Given the extensive range and overlap of the two bands’ frequency ranges, there are both corrective and creative applications. For example, it can be an effective means of noise control. If you have, say, an electric guitar or bass part that’s been recorded with a distracting amount of hiss, you can set the Hi‑Cut filter so that the frequency rolls down in between phrases. While the bass/guitar is playing, the wanted sound acts to mask the hiss, and in between, the filter makes it much less noticeable. It’s a much smoother, more natural‑sounding transition than with a gate, with much less damage to the tails of notes (particularly on tremolo parts that can cause gate ‘chattering’); they may become a little darker but aren’t cut short. It can also be set much more aggressively than a static filter without compromising the wanted sound.
The Hi‑Lo can be a really fun way of injecting some interest and movement into a rhythmic part.
This is an effect that you can achieve in software with automation but the Hi‑Lo approach is less laborious. In fact, the only thing I’ve used in software that comes close is Reaper’s Parameter Modulation, which is still a little more fiddly. Note that you could also use the Hi‑Lo in a monitoring path, or to clean a vocal part while performing (eg. when live‑streaming).
At the low end, you can tackle low‑level rumbles in a similar way, a potential advantage being that you can be fairly aggressive in the filter settings without low‑end phase shift becoming a headache.
Naturally, with a high resonant peak the movement of the filter frequency becomes much more ear‑catching. With high signal levels and the resonance control at maximum, it stops just short of self‑oscillation, to create a sort of ‘whistling effect’. So the Hi‑Lo can be a really fun way of injecting some interest and movement into a rhythmic part. I was able to dial in some really appealing effects on some stabbed synth chords and a synth bass part and, with the Resonance at maximum, I had great fun transforming some rather pedestrian‑sounding drum loops into something with far more mojo. In fact, any source that’s really dynamic is ripe for experimentation, and I have a feeling it could prove just as handy a tool for sound design as for EDM. It could appeal to anyone performing synth parts live: yes, when you boil it all down to its essence, it’s just a pair of resonant filters, but as they respond to the signal level, they leave your fingers free to tweak other things!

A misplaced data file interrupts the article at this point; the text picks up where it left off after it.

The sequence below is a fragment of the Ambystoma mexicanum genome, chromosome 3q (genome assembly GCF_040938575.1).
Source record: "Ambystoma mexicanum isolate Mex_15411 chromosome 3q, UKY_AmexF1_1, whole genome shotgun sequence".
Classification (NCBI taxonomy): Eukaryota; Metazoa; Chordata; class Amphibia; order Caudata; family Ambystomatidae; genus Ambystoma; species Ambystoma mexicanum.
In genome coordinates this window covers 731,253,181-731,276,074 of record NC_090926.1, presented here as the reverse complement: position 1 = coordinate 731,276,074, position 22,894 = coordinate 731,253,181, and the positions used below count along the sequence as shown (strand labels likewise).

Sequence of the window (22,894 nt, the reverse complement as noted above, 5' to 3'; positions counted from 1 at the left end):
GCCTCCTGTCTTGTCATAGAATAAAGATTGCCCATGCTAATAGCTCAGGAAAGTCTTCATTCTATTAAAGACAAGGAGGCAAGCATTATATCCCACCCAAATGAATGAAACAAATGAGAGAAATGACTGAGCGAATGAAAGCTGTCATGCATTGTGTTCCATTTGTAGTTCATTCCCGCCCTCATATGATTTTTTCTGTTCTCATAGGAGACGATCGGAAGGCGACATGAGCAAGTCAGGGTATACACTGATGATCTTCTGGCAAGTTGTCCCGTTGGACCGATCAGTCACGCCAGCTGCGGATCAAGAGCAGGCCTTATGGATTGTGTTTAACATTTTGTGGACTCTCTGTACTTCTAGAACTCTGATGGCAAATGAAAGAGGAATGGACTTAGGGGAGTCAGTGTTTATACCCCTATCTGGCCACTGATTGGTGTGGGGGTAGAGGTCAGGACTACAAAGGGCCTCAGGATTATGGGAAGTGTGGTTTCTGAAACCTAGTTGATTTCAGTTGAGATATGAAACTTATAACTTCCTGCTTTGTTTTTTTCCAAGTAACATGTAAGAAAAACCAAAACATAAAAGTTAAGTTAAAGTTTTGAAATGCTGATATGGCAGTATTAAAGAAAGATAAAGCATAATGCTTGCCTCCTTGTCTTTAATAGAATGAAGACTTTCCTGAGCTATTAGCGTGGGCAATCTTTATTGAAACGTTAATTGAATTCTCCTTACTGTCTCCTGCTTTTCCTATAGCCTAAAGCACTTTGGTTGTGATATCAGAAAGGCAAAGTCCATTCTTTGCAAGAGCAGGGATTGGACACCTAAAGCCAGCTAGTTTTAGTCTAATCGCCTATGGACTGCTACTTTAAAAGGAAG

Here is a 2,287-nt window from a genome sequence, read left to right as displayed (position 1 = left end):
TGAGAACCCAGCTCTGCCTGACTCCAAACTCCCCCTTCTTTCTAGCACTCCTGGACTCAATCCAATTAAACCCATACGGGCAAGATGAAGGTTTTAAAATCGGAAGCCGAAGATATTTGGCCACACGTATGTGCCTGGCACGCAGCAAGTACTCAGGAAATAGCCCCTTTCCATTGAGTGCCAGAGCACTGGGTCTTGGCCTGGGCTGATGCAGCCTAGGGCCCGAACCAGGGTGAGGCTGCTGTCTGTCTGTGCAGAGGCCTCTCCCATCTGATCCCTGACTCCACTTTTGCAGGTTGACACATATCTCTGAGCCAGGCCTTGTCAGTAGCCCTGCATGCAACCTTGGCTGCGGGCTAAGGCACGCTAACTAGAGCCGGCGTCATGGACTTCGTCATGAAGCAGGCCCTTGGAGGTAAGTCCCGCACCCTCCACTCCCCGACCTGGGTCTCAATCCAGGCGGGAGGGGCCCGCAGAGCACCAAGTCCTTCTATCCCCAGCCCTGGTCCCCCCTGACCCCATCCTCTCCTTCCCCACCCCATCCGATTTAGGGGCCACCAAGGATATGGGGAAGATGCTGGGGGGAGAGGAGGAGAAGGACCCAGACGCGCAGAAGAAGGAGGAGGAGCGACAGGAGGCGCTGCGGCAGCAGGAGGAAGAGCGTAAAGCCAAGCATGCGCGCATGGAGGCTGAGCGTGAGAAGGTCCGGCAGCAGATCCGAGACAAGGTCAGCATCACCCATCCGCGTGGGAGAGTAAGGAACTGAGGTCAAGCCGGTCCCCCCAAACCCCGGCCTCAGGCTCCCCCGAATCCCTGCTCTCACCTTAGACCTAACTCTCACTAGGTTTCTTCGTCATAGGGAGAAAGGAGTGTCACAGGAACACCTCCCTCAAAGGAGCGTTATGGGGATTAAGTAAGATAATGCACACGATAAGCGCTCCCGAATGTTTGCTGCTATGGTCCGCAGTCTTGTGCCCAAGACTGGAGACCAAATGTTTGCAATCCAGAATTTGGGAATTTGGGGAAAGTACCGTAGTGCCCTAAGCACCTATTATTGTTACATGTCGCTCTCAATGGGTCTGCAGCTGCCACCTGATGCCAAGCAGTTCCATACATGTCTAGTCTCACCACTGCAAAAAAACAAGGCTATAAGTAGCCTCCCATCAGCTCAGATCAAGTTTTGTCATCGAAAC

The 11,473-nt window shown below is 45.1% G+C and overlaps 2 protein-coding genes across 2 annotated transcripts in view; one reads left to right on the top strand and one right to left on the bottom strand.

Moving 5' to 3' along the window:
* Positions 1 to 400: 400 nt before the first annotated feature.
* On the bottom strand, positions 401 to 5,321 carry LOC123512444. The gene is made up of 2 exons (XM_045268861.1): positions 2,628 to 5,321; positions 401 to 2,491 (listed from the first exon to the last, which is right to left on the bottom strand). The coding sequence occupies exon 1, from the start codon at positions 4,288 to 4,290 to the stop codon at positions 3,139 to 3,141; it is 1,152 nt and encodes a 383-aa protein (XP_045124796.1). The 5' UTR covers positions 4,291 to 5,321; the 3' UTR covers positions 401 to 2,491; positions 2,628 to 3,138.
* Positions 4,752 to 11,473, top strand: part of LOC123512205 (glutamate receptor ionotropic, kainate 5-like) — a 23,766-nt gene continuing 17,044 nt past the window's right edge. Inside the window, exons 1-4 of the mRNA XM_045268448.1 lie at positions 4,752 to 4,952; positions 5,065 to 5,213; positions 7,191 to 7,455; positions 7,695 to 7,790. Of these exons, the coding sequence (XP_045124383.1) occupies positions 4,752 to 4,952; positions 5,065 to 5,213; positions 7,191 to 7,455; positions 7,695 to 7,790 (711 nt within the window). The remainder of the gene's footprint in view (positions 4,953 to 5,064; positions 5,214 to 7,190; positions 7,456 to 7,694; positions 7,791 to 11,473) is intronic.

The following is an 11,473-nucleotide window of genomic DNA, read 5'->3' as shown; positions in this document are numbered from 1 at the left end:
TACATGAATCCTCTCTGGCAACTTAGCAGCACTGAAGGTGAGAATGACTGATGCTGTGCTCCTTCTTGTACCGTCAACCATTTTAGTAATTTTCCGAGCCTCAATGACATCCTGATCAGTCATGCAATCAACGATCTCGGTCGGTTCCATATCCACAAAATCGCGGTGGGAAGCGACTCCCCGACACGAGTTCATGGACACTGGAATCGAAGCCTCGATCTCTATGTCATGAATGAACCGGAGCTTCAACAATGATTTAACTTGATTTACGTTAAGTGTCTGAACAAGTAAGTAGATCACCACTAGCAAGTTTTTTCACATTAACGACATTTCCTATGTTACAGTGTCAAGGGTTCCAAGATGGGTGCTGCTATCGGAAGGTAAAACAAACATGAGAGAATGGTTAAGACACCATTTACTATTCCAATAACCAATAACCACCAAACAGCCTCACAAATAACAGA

It’s been a delight to have had this pair of Hi‑Lo modules in my Lunchbox rack for the last couple of months. I can see (and hear) why Alan Hyatt was such an admirer of the Expounder’s filters, and he’s to be commended for breathing new life into this classic design while also making it sound so clean and quiet. I think the decision to release only the filters rather than opt for a painstaking recreation of the original was the right one — after all, we all have so many ‘regular’ EQs to choose from now and this makes it possible to mix and match to taste.
Other than the stereo link switch being internal I really don’t have any criticisms but I did find myself considering how PMI might develop the design further. There’s certainly scope for something like this to be migrated to the Eurorack format that’s so popular with synth enthusiasts — if they were to go down that road they should consider adding a CV input, and perhaps a sensitivity control for each band to allow each one to respond differently to the signal level — and I could also see a dedicated low‑pass tracking filter appealing to guitarists if it were delivered in stompbox format, as it really is a great tool for dealing with hiss. But that’s all idle speculation: in the meantime, if you’re into the 500 series, I highly recommend making the effort to check out the Hi‑Lo.
A successful modernisation of the classic CLM Expounder’s dynamic high‑ and low‑pass resonant filters, the Hi‑Lo can be both a fun and a practical tool.